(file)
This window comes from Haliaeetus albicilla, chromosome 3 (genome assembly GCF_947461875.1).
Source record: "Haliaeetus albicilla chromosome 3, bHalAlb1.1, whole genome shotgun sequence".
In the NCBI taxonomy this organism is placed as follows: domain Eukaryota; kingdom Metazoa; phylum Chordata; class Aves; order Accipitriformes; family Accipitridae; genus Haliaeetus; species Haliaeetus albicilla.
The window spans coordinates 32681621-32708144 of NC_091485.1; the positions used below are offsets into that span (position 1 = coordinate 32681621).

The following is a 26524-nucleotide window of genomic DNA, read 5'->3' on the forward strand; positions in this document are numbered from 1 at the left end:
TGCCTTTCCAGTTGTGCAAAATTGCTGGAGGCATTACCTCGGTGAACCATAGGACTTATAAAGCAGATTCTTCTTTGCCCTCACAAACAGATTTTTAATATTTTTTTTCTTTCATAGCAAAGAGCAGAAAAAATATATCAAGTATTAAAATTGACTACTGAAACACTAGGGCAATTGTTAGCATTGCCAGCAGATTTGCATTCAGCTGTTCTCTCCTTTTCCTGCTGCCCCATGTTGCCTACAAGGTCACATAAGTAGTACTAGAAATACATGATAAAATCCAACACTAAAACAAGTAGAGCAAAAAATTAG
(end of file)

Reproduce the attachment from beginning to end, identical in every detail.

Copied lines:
This window comes from Haliaeetus albicilla, chromosome 3 (genome assembly GCF_947461875.1).
Source record: "Haliaeetus albicilla chromosome 3, bHalAlb1.1, whole genome shotgun sequence".
In the NCBI taxonomy this organism is placed as follows: domain Eukaryota; kingdom Metazoa; phylum Chordata; class Aves; order Accipitriformes; family Accipitridae; genus Haliaeetus; species Haliaeetus albicilla.
The window spans coordinates 32681621-32708144 of NC_091485.1; the positions used below are offsets into that span (position 1 = coordinate 32681621).

The following is a 26524-nucleotide window of genomic DNA, read 5'->3' on the forward strand; positions in this document are numbered from 1 at the left end:
TGCCTTTCCAGTTGTGCAAAATTGCTGGAGGCATTACCTCGGTGAACCATAGGACTTATAAAGCAGATTCTTCTTTGCCCTCACAAACAGATTTTTAATATTTTTTTTCTTTCATAGCAAAGAGCAGAAAAAATATATCAAGTATTAAAATTGACTACTGAAACACTAGGGCAATTGTTAGCATTGCCAGCAGATTTGCATTCAGCTGTTCTCTCCTTTTCCTGCTGCCCCATGTTGCCTACAAGGTCACATAAGTAGTACTAGAAATACATGATAAAATCCAACACTAAAACAAGTAGAGCAAAAAATTAG